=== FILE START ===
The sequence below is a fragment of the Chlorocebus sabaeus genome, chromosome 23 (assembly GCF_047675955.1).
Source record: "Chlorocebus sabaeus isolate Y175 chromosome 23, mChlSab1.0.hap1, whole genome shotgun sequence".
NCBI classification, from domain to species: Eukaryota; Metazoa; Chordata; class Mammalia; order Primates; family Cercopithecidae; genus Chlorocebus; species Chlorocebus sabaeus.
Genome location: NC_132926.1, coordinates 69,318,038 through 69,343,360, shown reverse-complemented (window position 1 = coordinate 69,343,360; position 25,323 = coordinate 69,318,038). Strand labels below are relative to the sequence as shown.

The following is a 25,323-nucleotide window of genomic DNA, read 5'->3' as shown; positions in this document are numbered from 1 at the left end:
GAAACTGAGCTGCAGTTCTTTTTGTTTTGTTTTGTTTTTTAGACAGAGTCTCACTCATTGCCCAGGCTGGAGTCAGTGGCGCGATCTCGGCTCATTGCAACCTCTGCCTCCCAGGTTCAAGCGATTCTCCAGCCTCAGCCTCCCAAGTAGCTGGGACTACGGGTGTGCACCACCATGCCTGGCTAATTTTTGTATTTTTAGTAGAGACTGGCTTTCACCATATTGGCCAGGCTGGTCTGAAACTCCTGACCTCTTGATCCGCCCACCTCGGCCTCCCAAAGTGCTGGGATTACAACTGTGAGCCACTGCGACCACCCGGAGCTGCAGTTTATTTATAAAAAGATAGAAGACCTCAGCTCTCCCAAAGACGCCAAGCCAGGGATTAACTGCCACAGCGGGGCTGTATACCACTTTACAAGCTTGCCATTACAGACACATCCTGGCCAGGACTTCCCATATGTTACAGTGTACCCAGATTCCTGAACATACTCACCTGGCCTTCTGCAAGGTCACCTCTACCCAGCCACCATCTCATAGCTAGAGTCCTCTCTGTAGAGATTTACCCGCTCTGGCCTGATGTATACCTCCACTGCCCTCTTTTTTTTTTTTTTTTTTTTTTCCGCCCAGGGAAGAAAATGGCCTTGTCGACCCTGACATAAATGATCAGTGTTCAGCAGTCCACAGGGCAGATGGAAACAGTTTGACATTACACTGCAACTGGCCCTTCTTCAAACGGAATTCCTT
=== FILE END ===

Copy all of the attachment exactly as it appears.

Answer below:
The sequence below is a fragment of the Chlorocebus sabaeus genome, chromosome 23 (assembly GCF_047675955.1).
Source record: "Chlorocebus sabaeus isolate Y175 chromosome 23, mChlSab1.0.hap1, whole genome shotgun sequence".
NCBI classification, from domain to species: Eukaryota; Metazoa; Chordata; class Mammalia; order Primates; family Cercopithecidae; genus Chlorocebus; species Chlorocebus sabaeus.
Genome location: NC_132926.1, coordinates 69,318,038 through 69,343,360, shown reverse-complemented (window position 1 = coordinate 69,343,360; position 25,323 = coordinate 69,318,038). Strand labels below are relative to the sequence as shown.

The following is a 25,323-nucleotide window of genomic DNA, read 5'->3' as shown; positions in this document are numbered from 1 at the left end:
GAAACTGAGCTGCAGTTCTTTTTGTTTTGTTTTGTTTTTTAGACAGAGTCTCACTCATTGCCCAGGCTGGAGTCAGTGGCGCGATCTCGGCTCATTGCAACCTCTGCCTCCCAGGTTCAAGCGATTCTCCAGCCTCAGCCTCCCAAGTAGCTGGGACTACGGGTGTGCACCACCATGCCTGGCTAATTTTTGTATTTTTAGTAGAGACTGGCTTTCACCATATTGGCCAGGCTGGTCTGAAACTCCTGACCTCTTGATCCGCCCACCTCGGCCTCCCAAAGTGCTGGGATTACAACTGTGAGCCACTGCGACCACCCGGAGCTGCAGTTTATTTATAAAAAGATAGAAGACCTCAGCTCTCCCAAAGACGCCAAGCCAGGGATTAACTGCCACAGCGGGGCTGTATACCACTTTACAAGCTTGCCATTACAGACACATCCTGGCCAGGACTTCCCATATGTTACAGTGTACCCAGATTCCTGAACATACTCACCTGGCCTTCTGCAAGGTCACCTCTACCCAGCCACCATCTCATAGCTAGAGTCCTCTCTGTAGAGATTTACCCGCTCTGGCCTGATGTATACCTCCACTGCCCTCTTTTTTTTTTTTTTTTTTTTTTCCGCCCAGGGAAGAAAATGGCCTTGTCGACCCTGACATAAATGATCAGTGTTCAGCAGTCCACAGGGCAGATGGAAACAGTTTGACATTACACTGCAACTGGCCCTTCTTCAAACGGAATTCCTT